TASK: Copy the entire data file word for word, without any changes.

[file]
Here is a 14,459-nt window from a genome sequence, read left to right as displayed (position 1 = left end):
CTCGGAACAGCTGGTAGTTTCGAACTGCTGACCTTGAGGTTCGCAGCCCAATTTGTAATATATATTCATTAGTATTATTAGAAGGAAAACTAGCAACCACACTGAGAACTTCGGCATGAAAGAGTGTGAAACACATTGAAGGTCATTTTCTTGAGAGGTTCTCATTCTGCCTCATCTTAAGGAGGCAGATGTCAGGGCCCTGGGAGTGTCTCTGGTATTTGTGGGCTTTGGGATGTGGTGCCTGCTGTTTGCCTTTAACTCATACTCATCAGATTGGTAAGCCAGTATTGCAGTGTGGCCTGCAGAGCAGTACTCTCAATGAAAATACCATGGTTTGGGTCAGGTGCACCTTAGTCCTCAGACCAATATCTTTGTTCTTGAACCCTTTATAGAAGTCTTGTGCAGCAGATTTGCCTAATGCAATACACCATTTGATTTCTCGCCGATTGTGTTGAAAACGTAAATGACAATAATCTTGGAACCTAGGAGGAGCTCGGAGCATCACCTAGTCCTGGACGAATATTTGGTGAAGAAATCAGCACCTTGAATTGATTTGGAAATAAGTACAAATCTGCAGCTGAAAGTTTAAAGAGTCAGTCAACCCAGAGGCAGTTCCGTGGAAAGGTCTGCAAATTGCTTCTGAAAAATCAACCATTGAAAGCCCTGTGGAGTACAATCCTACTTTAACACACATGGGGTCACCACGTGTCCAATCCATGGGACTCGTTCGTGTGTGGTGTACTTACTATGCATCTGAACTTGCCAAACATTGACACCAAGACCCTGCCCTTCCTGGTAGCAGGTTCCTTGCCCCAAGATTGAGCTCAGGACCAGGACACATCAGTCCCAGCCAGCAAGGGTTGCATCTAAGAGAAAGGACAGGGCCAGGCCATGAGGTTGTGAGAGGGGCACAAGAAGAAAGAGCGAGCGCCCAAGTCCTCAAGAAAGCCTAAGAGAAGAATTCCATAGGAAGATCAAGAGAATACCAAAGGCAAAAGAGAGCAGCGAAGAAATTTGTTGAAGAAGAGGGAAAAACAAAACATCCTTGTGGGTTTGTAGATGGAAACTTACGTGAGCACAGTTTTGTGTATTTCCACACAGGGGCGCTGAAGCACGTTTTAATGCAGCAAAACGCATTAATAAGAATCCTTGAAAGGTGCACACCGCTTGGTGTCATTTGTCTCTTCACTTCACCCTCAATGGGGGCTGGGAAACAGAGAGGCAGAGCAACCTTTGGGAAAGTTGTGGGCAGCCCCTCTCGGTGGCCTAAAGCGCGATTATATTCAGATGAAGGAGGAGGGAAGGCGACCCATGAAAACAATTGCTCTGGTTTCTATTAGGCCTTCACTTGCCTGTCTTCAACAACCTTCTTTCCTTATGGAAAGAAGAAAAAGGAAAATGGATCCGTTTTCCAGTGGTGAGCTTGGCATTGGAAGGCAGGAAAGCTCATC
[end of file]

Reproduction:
Here is a 14,459-nt window from a genome sequence, read left to right as displayed (position 1 = left end):
CTCGGAACAGCTGGTAGTTTCGAACTGCTGACCTTGAGGTTCGCAGCCCAATTTGTAATATATATTCATTAGTATTATTAGAAGGAAAACTAGCAACCACACTGAGAACTTCGGCATGAAAGAGTGTGAAACACATTGAAGGTCATTTTCTTGAGAGGTTCTCATTCTGCCTCATCTTAAGGAGGCAGATGTCAGGGCCCTGGGAGTGTCTCTGGTATTTGTGGGCTTTGGGATGTGGTGCCTGCTGTTTGCCTTTAACTCATACTCATCAGATTGGTAAGCCAGTATTGCAGTGTGGCCTGCAGAGCAGTACTCTCAATGAAAATACCATGGTTTGGGTCAGGTGCACCTTAGTCCTCAGACCAATATCTTTGTTCTTGAACCCTTTATAGAAGTCTTGTGCAGCAGATTTGCCTAATGCAATACACCATTTGATTTCTCGCCGATTGTGTTGAAAACGTAAATGACAATAATCTTGGAACCTAGGAGGAGCTCGGAGCATCACCTAGTCCTGGACGAATATTTGGTGAAGAAATCAGCACCTTGAATTGATTTGGAAATAAGTACAAATCTGCAGCTGAAAGTTTAAAGAGTCAGTCAACCCAGAGGCAGTTCCGTGGAAAGGTCTGCAAATTGCTTCTGAAAAATCAACCATTGAAAGCCCTGTGGAGTACAATCCTACTTTAACACACATGGGGTCACCACGTGTCCAATCCATGGGACTCGTTCGTGTGTGGTGTACTTACTATGCATCTGAACTTGCCAAACATTGACACCAAGACCCTGCCCTTCCTGGTAGCAGGTTCCTTGCCCCAAGATTGAGCTCAGGACCAGGACACATCAGTCCCAGCCAGCAAGGGTTGCATCTAAGAGAAAGGACAGGGCCAGGCCATGAGGTTGTGAGAGGGGCACAAGAAGAAAGAGCGAGCGCCCAAGTCCTCAAGAAAGCCTAAGAGAAGAATTCCATAGGAAGATCAAGAGAATACCAAAGGCAAAAGAGAGCAGCGAAGAAATTTGTTGAAGAAGAGGGAAAAACAAAACATCCTTGTGGGTTTGTAGATGGAAACTTACGTGAGCACAGTTTTGTGTATTTCCACACAGGGGCGCTGAAGCACGTTTTAATGCAGCAAAACGCATTAATAAGAATCCTTGAAAGGTGCACACCGCTTGGTGTCATTTGTCTCTTCACTTCACCCTCAATGGGGGCTGGGAAACAGAGAGGCAGAGCAACCTTTGGGAAAGTTGTGGGCAGCCCCTCTCGGTGGCCTAAAGCGCGATTATATTCAGATGAAGGAGGAGGGAAGGCGACCCATGAAAACAATTGCTCTGGTTTCTATTAGGCCTTCACTTGCCTGTCTTCAACAACCTTCTTTCCTTATGGAAAGAAGAAAAAGGAAAATGGATCCGTTTTCCAGTGGTGAGCTTGGCATTGGAAGGCAGGAAAGCTCATC